The Court considered the nature of a liability and how they can vary greatly, with some capable of being accurately assessed such as a mortgage and some which cannot be determined such as tax liabilities. After looking at the authorities, the Court found that while there might be a “rule” appropriate in most cases in which liabilities are deducted to determine the net asset pool, the way a particular liability should be treated depends on the nature, circumstances, and impact upon justice and equality. The Full Court agreed that the future tax liability, which could not be precisely determined in dollar figures, be excluded from the asset pool, and instead considered when determining an adjustment under section 75(2) of the Family Law Act 1975.
Court Orders attract the attention of Division 7A.
You also need to be aware of Division 7A when seeking Family Law orders from the Court to make sure you are not attracting tax liability. This occurred in the matter of Lacey & Lacey  FamCAFC 73, in which the appeal considered whether the Primary Judge erred in making final Orders without evidence of the tax implications which would affect whether the orders were just and equitable. The final orders required the Husband to pay, or to cause to pay from the company, the sum of $2,980,639 to the wife. As the husband controlled the company and had a shareholding, the payment would trigger Division 7A as the wife is an associate. In this case, neither party provided evidence of the tax consequences which would flow from the orders they sought.
On appeal the Full Court found the likely Division 7A taxation liability for the wife would lessen her share from the property settlement. The matter was remitted for rehearing, however the Full Court commented that both parties were partially responsible for leading the Court into the error as neither had presented evidence of potential tax implications. This highlights the importance of being aware of the likely tax liabilities that will flow from the orders you seek from the Court.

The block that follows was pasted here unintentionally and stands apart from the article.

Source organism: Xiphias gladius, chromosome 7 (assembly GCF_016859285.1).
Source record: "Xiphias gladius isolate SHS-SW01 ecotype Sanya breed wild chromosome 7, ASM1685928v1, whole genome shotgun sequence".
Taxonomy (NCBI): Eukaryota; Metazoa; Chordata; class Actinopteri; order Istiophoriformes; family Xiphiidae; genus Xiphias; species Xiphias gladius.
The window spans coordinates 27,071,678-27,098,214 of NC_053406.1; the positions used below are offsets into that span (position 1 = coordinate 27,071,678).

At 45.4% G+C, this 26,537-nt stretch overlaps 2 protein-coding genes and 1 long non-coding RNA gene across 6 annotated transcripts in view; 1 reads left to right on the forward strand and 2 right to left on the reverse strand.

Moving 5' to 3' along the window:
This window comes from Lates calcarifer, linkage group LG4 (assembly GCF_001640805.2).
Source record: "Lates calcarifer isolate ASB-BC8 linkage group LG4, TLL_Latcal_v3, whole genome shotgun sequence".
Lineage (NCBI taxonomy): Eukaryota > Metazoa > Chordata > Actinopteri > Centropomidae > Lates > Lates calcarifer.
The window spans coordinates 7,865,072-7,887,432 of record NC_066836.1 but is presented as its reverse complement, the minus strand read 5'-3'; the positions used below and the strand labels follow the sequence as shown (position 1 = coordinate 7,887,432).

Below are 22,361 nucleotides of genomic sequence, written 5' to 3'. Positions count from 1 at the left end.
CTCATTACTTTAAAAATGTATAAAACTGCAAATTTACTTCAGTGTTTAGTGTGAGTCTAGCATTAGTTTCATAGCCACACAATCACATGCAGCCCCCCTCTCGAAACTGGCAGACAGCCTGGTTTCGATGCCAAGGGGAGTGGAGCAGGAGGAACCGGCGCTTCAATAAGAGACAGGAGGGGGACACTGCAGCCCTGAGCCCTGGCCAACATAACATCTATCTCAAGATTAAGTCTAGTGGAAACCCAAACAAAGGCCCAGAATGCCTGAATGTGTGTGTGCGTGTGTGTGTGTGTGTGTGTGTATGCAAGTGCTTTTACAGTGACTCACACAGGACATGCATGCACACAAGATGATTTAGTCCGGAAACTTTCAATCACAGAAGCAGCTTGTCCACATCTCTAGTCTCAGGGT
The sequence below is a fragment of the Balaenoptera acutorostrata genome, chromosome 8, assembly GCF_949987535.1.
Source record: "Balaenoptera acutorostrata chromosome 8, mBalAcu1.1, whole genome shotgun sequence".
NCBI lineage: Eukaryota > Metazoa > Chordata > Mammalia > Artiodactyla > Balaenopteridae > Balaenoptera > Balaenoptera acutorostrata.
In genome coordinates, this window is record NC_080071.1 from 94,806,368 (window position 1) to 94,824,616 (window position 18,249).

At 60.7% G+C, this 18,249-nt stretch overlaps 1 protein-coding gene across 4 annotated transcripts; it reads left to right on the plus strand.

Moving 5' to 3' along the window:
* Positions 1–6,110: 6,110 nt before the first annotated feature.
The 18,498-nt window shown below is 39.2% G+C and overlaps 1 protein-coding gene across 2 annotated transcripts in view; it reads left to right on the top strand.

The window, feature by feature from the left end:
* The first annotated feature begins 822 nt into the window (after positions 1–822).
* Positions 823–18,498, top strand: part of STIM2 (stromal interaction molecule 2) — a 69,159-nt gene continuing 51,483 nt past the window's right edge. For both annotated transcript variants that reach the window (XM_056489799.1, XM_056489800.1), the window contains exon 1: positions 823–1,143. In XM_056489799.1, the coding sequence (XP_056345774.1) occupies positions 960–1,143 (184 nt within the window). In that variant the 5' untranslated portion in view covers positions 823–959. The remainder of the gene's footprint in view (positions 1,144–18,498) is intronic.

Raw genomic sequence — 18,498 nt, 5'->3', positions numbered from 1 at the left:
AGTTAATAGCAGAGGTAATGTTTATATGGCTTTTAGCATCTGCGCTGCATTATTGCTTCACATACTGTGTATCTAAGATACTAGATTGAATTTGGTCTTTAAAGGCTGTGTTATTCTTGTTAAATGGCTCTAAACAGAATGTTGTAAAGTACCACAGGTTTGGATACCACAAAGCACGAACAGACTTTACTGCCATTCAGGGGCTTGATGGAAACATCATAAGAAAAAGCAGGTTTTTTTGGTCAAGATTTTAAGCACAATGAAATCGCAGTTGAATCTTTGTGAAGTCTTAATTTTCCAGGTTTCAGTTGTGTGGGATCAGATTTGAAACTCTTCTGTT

As you can see, the intersection between Family Law and the Income Tax Assessment Act is complex, and Division 7A is an important consideration in determining the net asset pool and distribution of property settlements. If you find yourself in this situation, or you are going through a divorce or separation and have shareholder or director loans, it is important to remember these three things:
1. Surround yourself with professionals who can advise you on family law and taxation. Having an experienced and specialist family lawyer and accountant is an investment in yourself and allows you to know where you stand and regain control of your separation.
2. Be full and frank with your financial disclosure. As family lawyers we often refer to the phrase ‘full and frank’, but essentially it is about being upfront with your financial circumstances and providing the documents which detail this including bank accounts, loans or mortgages, credit cards, company financials, and superannuation.
3. Finally, make sure all loans are properly documented and repaid in accordance with the terms of a complying loan agreement.
It is essential for all parties to receive legal, financial and tax advice before finalising any property settlement and considering Division 7A Loans and Family Law. This will ensure that both parties walk away with what they have agreed to and also avoid nasty surprises down the track.